Obstacles to irradiation adoption include its availability, costs of the technology, and concern about public perception.

Irradiation will not hide incompetence in industry practice and electron beams do not generate radioactive waste. Slow adoption of food irradiation is mainly due to psychological and political barriers.

A majority of Canadian consumers now support food irradiation and both the Canadian Food Inspection Agency and Health Canada have clear policies that favour its expanded use to improve food safety. However, there has been no change in Canadian food irradiation legislation since 2002.

Expanded zero tolerance legislation for pathogens like toxigenic E. coli in raw foods is not the solution; the only certainties with this approach are more testing and greater waste with nothing left to eat. We are at a point of diminishing returns in food safety measures, and the last remaining viable solution to pathogen contamination is irradiation. If poultry alone were irradiated to eliminate Campylobacter (the major cause of food-borne illness) and Salmonella, data show that food-borne illness in Canada would be reduced immediately by 25 per cent.

Concerns regarding expanded use of food irradiation require transparent consideration. However, it is clear that there is no need to reinvent studies to show its generic safety and efficacy.

Indeed, organic farmers should reconsider their opposition given the equal risk that an organic product might be involved in the next Salmonella recall. There is no room for complacency either; it is time to use food irradiation for our collective good.

Rick Holley is a professor in the department of food science at the University of Manitoba.

Republished from the Winnipeg Free Press print edition November 10, 2012 A14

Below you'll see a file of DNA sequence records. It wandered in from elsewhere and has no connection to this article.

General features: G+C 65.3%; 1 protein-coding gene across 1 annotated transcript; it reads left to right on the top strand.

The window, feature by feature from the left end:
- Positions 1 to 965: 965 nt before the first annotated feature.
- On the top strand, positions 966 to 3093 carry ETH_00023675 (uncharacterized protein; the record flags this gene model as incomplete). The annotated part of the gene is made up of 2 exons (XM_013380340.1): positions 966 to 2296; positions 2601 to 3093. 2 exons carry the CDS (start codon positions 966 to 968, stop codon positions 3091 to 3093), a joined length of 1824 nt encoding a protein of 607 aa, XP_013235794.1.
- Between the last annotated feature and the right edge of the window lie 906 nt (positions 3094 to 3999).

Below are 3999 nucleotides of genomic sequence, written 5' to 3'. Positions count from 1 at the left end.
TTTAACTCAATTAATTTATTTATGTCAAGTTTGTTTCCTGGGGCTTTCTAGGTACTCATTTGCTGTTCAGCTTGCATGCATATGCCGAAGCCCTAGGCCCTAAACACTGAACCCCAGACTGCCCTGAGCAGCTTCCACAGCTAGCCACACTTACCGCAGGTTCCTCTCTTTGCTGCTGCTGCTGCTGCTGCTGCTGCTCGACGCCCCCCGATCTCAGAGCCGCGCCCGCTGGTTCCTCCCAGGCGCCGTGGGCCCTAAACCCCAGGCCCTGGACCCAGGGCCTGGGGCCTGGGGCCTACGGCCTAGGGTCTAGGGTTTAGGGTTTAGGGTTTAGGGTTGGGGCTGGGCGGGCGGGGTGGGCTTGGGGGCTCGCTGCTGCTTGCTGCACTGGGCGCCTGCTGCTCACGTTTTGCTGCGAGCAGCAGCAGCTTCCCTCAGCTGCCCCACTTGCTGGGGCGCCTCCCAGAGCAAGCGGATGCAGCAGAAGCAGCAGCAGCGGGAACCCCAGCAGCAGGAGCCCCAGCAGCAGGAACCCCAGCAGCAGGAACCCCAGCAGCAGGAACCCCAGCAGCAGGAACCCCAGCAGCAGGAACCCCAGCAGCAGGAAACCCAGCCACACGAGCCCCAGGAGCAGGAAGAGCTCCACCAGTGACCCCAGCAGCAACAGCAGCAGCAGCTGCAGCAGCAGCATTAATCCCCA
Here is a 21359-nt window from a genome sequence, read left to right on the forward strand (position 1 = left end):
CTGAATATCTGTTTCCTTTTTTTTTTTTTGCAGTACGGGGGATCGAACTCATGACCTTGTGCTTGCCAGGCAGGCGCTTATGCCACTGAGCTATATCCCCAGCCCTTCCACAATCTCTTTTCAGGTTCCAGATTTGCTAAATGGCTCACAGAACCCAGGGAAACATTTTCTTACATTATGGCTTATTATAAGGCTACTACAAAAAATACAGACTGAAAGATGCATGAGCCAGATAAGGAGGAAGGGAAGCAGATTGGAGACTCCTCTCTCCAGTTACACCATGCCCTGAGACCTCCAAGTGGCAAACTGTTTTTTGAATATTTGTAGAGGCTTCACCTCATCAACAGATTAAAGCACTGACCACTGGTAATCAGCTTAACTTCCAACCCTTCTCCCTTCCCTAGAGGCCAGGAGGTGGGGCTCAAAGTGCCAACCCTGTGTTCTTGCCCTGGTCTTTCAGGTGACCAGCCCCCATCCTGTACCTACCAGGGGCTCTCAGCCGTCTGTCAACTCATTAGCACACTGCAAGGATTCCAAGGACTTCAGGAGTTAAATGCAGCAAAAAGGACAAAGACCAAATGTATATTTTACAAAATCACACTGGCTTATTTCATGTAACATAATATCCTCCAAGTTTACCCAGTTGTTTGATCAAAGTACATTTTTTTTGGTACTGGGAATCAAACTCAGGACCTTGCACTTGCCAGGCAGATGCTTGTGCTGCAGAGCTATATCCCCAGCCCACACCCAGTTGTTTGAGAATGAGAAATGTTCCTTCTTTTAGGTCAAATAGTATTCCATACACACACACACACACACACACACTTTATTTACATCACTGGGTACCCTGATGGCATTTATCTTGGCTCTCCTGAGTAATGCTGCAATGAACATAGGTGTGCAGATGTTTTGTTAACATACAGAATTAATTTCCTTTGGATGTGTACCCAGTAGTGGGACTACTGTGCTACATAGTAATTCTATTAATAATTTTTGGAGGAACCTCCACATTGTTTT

Fact Check

Fact Check

Have you found an error, or know of something we’ve missed in one of our stories?
Please use the form below and let us know.

* Required
  • Please post the headline of the story or the title of the video with the error.

  • Please post exactly what was wrong with the story.

  • Please indicate your source for the correct information.

  • Yes

    No

  • This will only be used to contact you if we have a question about your submission, it will not be used to identify you or be published.

  • Cancel

Having problems with the form?

Contact Us Directly
  • Print

You can comment on most stories on winnipegfreepress.com. You can also agree or disagree with other comments. All you need to do is be a Winnipeg Free Press print or e-edition subscriber to join the conversation and give your feedback.

You can comment on most stories on winnipegfreepress.com. You can also agree or disagree with other comments. All you need to do is be a Winnipeg Free Press print or e-edition subscriber to join the conversation and give your feedback.

Have Your Say

New to commenting? Check out our Frequently Asked Questions.

Have Your Say

Comments are open to Winnipeg Free Press print or e-edition subscribers only. why?

Have Your Say

Comments are open to Winnipeg Free Press Subscribers only. why?

The Winnipeg Free Press does not necessarily endorse any of the views posted. By submitting your comment, you agree to our Terms and Conditions. These terms were revised effective April 16, 2010.

letters

Make text: Larger | Smaller

LATEST VIDEO

Rinelle Harper and family thank man who found her

View more like this

Photo Store Gallery

  • Someone or thing is taking advantage of the inactivity at Kapyong Barracks,hundreds of Canada Geese-See Joe Bryksa’s goose a day for 30 days challenge- Day 15- May 22, 2012   (JOE BRYKSA / WINNIPEG FREE PRESS)
  • Marc Gallant / Winnipeg Free Press. Local- Deer in Canola field near Elma, Manitoba. 060706.

View More Gallery Photos

Poll

Are you concerned about the death of a seal at the Assiniboine Park Zoo?

View Results

View Related Story

Ads by Google